region, money will spill over into many of its markets.
"Markets such as the UAE and Qatar will benefit from the
additional investor interest in the region and the spillover
effect from investor flows," said Salah Shamma, co-head of
regional equities at big U.S. asset manager Franklin Templeton.
"We believe the region is taking the right steps in
establishing itself as a single, identifiable subset within the
general emerging-market universe - like Latin America, southeast
Asia or emerging Europe."
Much will depend on decisions by major equity index
providers such as MSCI on whether to include Saudi Arabia in the
benchmarks used by many fund managers.
There is room for disappointment; Riyadh, which has not yet
detailed the rules covering its reform, will have to balance its
desire to keep control of its top firms in local hands with the
need to satisfy MSCI's requirements that minimum amounts of
stock are made available for foreign investment.
In the past, many up-and-coming bourses have started out in
"frontier market" indexes, before being upgraded to "emerging
markets" as they open up further.
That path looks difficult for Saudi Arabia, however, because
it is so big; adding it to MSCI's frontier index would leave it
and Kuwait combined accounting for well over half of the entire
index. For that reason, some fund managers think Saudi Arabia
will move directly to the emerging market index.
About $1.3 trillion of assets under management are
benchmarked to that index globally. Fund managers think Saudi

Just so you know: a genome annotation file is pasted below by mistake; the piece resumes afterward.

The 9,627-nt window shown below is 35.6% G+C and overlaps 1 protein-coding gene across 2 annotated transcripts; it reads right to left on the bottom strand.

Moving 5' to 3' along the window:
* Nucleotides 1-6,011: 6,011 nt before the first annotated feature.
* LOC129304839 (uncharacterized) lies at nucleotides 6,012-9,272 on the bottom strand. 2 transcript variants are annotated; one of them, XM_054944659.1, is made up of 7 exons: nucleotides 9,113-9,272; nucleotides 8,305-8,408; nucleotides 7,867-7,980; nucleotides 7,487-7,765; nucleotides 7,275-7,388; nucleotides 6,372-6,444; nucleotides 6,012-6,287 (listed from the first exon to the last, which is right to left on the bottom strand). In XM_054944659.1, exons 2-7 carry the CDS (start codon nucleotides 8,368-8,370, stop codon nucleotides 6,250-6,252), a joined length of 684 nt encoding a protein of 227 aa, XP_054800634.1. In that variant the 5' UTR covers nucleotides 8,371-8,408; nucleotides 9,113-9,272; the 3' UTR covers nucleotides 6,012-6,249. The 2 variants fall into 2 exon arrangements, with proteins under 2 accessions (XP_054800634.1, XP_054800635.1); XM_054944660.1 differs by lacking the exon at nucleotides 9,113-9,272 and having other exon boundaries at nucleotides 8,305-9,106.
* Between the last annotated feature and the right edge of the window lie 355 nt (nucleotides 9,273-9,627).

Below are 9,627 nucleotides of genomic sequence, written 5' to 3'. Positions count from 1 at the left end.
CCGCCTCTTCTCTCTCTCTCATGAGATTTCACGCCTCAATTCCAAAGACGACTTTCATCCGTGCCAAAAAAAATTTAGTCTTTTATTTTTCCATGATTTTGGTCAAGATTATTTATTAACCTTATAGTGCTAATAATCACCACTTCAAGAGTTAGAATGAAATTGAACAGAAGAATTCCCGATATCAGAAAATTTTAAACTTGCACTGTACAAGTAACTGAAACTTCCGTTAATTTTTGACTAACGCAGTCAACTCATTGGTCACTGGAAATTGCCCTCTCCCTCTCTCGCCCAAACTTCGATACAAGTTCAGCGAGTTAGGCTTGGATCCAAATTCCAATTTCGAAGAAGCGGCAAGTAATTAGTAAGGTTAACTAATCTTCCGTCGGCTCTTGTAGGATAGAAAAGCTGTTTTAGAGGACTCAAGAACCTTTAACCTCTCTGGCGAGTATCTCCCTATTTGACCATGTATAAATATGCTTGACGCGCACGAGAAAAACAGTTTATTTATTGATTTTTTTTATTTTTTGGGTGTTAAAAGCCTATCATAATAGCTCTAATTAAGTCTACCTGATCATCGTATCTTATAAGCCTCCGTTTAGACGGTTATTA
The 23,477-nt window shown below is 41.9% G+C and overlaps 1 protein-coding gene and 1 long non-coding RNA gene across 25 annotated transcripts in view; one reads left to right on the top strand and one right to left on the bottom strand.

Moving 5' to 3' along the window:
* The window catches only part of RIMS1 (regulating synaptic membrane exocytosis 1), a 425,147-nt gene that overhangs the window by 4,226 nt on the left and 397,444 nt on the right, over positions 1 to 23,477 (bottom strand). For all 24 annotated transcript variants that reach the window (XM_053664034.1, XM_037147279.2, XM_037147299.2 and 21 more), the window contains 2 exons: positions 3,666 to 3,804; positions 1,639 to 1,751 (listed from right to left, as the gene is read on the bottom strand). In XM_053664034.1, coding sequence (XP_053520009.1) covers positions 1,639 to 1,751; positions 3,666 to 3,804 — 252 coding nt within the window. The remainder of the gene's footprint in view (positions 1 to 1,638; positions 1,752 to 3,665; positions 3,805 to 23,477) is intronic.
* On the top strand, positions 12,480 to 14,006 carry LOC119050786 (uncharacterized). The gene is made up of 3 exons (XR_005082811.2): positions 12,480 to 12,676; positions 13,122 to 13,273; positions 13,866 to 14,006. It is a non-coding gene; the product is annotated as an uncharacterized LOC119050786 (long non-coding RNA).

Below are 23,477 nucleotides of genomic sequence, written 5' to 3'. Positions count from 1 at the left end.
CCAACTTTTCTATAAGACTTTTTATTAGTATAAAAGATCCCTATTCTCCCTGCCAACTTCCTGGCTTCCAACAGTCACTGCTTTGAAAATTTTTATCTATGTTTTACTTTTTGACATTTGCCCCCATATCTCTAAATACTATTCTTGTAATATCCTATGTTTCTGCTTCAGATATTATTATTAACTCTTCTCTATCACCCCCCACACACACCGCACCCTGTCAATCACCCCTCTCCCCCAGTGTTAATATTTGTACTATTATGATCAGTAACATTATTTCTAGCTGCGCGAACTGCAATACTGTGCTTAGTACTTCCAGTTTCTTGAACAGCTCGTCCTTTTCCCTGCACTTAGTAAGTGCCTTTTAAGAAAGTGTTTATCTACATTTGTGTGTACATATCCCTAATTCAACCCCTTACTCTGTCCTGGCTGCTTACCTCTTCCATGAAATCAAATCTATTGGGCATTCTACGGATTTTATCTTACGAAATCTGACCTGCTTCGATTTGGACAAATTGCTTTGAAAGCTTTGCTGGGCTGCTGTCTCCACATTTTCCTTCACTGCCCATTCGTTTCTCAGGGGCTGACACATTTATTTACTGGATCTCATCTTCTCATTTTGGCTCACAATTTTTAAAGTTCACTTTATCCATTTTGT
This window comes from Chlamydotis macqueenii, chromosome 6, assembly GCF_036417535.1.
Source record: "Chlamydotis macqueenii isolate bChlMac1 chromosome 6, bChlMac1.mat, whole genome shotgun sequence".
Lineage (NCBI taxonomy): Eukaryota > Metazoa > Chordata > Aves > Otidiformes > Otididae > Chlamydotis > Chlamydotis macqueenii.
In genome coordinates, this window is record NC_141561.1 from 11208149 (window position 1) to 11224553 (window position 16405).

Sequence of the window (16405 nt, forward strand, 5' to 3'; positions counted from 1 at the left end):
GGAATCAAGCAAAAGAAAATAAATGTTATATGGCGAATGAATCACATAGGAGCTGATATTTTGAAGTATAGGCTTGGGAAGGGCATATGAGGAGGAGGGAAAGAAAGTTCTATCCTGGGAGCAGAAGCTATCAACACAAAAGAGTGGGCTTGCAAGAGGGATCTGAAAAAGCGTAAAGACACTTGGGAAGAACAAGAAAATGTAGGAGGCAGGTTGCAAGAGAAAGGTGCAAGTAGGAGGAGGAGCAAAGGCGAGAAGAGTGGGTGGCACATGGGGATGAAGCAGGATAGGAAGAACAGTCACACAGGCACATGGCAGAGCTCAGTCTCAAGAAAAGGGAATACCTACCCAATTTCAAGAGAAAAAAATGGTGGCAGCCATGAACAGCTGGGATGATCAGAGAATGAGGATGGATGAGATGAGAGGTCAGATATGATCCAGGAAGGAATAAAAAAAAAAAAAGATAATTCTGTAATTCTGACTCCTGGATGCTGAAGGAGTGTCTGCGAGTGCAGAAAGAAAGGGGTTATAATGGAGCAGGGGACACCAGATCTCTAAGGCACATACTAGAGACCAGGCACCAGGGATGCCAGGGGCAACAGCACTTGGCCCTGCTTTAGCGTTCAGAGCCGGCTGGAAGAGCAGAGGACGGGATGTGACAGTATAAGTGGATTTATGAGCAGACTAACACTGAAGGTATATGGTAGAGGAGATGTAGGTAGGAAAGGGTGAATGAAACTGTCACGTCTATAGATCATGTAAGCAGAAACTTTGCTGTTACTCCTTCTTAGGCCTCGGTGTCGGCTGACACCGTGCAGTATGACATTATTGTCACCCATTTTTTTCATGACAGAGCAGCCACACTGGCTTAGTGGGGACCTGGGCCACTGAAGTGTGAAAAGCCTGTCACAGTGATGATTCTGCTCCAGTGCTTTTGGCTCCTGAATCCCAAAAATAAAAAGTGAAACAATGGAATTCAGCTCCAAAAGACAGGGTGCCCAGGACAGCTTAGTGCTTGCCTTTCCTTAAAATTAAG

Arabia might get a weighting of up to 4 percent, which would be
equivalent to $52 billion. There would be additional inflows
from funds using other benchmarks or no fixed benchmarks at all.
There is some concern that in the initial phase, Saudi
Arabia could end up sucking funds from other Gulf markets.
Investors in Qatari petrochemical firm Mesaieed Petrochemical
Holding, for example, may move money to the more
liquid shares of SABIC.
The smallest Gulf stock markets, particularly Bahrain and
Oman, may find it impossible to compete for attention with the
Saudi leviathan. Most fund managers, however, think a majority
of Gulf markets will benefit.
Asha Mehta, lead portfolio manager for frontier market
equity strategy at U.S.-based Acadian Asset Management,
predicted the region would develop a shared pool of foreign
money that dipped into a range of markets.
"Other Gulf countries will benefit from bigger inflows into
Gulf funds," she said, adding that markets in the region had
distinct investment themes so foreigners would want to remain
exposed to a range of them.